SELECT TheYear, CONVERT(NCHAR(11),TheDate,113)  FROM (VALUES ('2014'),('2015'),('2016'),('2017'),('2018'),('2019'),('2020'),('2021'))years(TheYear)
  OUTER apply dbo.fnNthDayOfWeekOfMonthTVF(TheYear,'Feb','Tue',2)

Creating test data:

IF EXISTS(SELECT * FROM tempdb.sys.tables WHERE name LIKE '#DataForTest%')
  DROP TABLE #DataForTest
GO
SELECT * 
INTO #DataForTest
 FROM (VALUES ('2014'),('2015'),('2016'),('2017'),('2018'),('2019'),('2020'),('2021'))years(TheYear)
  CROSS join (VALUES ('jan'),('feb'),('mar'),('apr'),('may'),('jun'),('jul'),('aug'),('sep'),('oct'),('nov'),('dec'))months(Themonth)
  CROSS join (VALUES ('Mon'),('Tue'),('Wed'),('Thu'),('Fri'),('Sat'),('Sun'))day(TheDay)
  CROSS join (VALUES (1),(2),(3),(4))nth(nth)

Test performance:

DECLARE @TableLog TABLE (OrderVal INT IDENTITY(1,1), Reason VARCHAR(500), TimeOfEvent DATETIME2 DEFAULT GETDATE())

Start of timing:

INSERT INTO @TableLog(Reason) SELECT 'Starting My_Section_of_code' --place at the start

First, we use no type of function to get a baseline:

SELECT DATEADD(MONTH, DATEDIFF(MONTH, 0, CONVERT(DATE,'1 '+TheMonth+' '+TheYear,113)), 0)+ (7*Nth)-1
          -(DATEPART (WEEKDAY, DATEADD(MONTH, DATEDIFF(MONTH, 0, CONVERT(DATE,'1 '+TheMonth+' '+TheYear,113)), 0))
		  +@@DateFirst+(CHARINDEX(TheDay,'FriThuWedTueMonSunSat')-1)/3)%7 AS TheDate
  INTO #Test0
  FROM #DataForTest
INSERT INTO @TableLog(Reason) SELECT 'Using the code entirely unwrapped';

We now use an inline Table-valued function cross-applied:

SELECT TheYear, CONVERT(NCHAR(11),TheDate,113) AS itsdate
 INTO #Test1
  FROM #DataForTest
    CROSS APPLY dbo.fnNthDayOfWeekOfMonthTVF(TheYear,TheMonth,TheDay,nth)
INSERT INTO @TableLog(Reason) SELECT 'Inline function cross apply'

We use an inline Table-valued function cross-applied:

SELECT TheYear, CONVERT(NCHAR(11),(SELECT TheDate FROM dbo.fnNthDayOfWeekOfMonthTVF(TheYear,TheMonth,TheDay,nth)),113) AS itsDate
  INTO #Test2
  FROM #DataForTest
 INSERT INTO @TableLog(Reason) SELECT 'Inline function Derived table'

To compare untrusted, we use a scalar function with schemabinding:

SELECT TheYear, CONVERT(NCHAR(11), dbo.fnGetDayofWeekInMonthBound(TheYear,TheMonth,TheDay,nth))itsdate
  INTO #Test3
  FROM #DataForTest
INSERT INTO @TableLog(Reason) SELECT 'Trusted (Schemabound) scalar function'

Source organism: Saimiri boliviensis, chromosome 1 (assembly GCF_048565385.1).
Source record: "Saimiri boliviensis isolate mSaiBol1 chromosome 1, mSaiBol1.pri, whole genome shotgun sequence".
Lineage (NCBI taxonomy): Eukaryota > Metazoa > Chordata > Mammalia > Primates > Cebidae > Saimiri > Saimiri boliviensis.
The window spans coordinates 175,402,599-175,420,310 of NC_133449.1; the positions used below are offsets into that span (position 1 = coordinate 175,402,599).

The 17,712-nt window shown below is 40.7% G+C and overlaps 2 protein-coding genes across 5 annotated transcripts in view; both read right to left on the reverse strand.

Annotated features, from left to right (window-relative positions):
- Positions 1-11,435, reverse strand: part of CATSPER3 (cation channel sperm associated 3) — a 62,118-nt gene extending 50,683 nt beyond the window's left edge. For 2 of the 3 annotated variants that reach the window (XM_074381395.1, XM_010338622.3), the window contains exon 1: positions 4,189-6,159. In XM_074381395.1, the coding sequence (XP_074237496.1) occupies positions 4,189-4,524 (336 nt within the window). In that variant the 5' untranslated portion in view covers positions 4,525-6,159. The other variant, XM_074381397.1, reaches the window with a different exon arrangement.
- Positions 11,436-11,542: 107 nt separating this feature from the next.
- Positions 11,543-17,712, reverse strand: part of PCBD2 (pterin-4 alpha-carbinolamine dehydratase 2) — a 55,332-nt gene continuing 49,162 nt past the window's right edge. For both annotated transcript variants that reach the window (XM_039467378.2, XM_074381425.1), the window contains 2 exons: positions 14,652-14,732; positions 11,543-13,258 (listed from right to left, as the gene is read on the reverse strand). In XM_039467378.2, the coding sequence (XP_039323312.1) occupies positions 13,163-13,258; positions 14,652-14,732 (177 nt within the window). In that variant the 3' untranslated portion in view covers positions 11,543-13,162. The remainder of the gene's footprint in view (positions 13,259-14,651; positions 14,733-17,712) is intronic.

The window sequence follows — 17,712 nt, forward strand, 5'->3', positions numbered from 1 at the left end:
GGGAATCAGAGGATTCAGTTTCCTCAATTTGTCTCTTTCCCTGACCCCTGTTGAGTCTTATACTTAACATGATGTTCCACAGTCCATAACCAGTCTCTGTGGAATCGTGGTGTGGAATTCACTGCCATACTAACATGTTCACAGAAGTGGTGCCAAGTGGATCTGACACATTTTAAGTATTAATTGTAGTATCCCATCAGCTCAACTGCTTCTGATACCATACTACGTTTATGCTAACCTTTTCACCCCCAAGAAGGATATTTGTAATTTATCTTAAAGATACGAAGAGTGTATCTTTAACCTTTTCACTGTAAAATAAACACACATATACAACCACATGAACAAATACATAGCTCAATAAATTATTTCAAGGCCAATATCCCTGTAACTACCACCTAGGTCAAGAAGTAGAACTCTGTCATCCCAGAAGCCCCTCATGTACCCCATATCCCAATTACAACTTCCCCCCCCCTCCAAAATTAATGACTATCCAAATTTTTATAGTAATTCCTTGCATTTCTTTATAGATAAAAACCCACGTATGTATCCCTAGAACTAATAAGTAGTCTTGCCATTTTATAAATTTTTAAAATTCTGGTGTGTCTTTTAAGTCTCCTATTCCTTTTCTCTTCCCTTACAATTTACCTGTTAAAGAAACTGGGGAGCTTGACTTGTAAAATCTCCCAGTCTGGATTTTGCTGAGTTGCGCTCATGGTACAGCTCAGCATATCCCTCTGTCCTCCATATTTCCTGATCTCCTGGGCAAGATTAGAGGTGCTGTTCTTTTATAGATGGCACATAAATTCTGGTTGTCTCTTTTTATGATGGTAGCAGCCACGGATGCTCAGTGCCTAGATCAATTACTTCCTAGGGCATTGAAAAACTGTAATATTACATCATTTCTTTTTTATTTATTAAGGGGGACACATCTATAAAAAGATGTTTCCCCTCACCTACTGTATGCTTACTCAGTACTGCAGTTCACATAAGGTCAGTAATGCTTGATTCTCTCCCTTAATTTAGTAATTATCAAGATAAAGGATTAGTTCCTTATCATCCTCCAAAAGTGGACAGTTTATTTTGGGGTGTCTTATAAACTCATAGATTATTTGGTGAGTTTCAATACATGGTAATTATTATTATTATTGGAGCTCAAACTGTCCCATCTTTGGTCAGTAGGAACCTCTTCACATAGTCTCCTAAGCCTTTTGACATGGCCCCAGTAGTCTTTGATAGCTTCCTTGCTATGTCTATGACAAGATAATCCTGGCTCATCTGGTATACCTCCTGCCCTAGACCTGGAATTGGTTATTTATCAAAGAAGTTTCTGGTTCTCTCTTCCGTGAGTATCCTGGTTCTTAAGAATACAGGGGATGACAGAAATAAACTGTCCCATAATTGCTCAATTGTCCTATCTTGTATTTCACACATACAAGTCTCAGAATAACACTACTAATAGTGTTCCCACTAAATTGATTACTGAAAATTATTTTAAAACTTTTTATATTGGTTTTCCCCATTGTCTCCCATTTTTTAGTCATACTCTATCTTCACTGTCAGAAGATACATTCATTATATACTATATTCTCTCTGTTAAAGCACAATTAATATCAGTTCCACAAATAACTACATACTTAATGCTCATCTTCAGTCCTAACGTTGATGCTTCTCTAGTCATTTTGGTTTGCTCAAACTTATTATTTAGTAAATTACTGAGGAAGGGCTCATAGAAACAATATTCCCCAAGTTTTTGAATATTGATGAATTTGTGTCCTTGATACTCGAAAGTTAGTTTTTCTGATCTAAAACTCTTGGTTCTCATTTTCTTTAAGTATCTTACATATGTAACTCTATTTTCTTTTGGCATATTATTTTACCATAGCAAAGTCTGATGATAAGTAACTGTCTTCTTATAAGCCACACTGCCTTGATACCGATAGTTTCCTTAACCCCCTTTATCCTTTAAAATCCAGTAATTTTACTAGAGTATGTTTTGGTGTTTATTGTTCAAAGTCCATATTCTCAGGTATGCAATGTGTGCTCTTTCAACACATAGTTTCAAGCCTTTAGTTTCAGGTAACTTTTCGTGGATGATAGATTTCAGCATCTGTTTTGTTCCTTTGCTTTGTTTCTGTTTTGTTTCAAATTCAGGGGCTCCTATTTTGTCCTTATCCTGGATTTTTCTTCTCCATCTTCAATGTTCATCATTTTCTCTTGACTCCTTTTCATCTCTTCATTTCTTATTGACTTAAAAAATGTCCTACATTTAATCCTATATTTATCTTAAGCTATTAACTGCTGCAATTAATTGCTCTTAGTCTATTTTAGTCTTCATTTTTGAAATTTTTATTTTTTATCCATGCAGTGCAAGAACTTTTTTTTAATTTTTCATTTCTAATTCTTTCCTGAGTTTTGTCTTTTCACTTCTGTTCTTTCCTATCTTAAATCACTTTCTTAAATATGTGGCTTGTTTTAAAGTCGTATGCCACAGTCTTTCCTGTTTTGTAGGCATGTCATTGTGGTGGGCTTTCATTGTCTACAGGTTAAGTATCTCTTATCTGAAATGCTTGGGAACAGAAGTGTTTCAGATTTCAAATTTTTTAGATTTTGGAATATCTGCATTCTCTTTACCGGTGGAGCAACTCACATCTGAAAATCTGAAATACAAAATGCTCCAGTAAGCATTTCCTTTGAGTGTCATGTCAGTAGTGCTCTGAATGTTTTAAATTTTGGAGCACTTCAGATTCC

Next, we use a scalar function without schema binding:

SELECT TheYear, CONVERT(NCHAR(11), dbo.fnGetDayofWeekInMonth(TheYear,TheMonth,TheDay,nth))itsdate
  INTO #Test6
  FROM #DataForTest
INSERT INTO @TableLog(Reason) SELECT 'Untrusted scalar function'

Then, the multi-statement table function derived:

SELECT TheYear, CONVERT(NCHAR(11),(SELECT TheDate FROM dbo.fnNthDayOfWeekOfMonthTVF(TheYear,TheMonth,TheDay,nth)),113) AS itsdate
  INTO #Test4
  FROM #DataForTest 
INSERT INTO @TableLog(Reason) SELECT 'multi-statement table function derived'

Finally, the multi-statement table cross-applied:

SELECT TheYear, CONVERT(NCHAR(11),TheDate,113) AS itsdate
  INTO #Test5
  FROM #DataForTest
    CROSS APPLY dbo.fnNthDayOfWeekOfMonthTVF(TheYear,TheMonth,TheDay,nth)
INSERT INTO @TableLog(Reason) SELECT 'multi-statement cross APPLY'--where the routine you want to time ends

List out all the timings:

SELECT ending.Reason AS Test, DateDiff(ms, starting.TimeOfEvent,ending.TimeOfEvent) [AS Time (ms)] FROM @TableLog starting
INNER JOIN @TableLog ending ON ending.OrderVal=starting.OrderVal+1

 
DROP table #Test0
DROP table #Test1
DROP table #Test2
DROP table #Test3
DROP table #Test4
DROP table #Test5
DROP table #Test6
DROP TABLE #DataForTest
using the code entirely unwrapped

The above table clearly shows that you should consider performance vs functionality when you are using user-defined functions.

Conclusion

Functions are liked by many developers, mostly because they are “logical constructs”. You can easily create test cases, they are deterministic and encapsulating, they integrate nicely with the SQL code flow and allow flexibility in parameterization. They are a good choice when you need to implement complex logic that needs to be done on a smaller or already filtered dataset that you will need to re-use in multiple scenarios. Inline table views can be used in views that need parameters, especially from upper layers (client-facing applications). On the other hand, scalar functions are great to work with XML or other hierarchical formats, since they can be called recursively.

User-defined multi-statement functions are a great addition to your development tool stack, but you have to understand how they work and what their limitations and performance challenges are. Their wrong use can destroy the performance of any database but if you know how to use these functions, they can bring a lot of benefits to code reuse and encapsulation.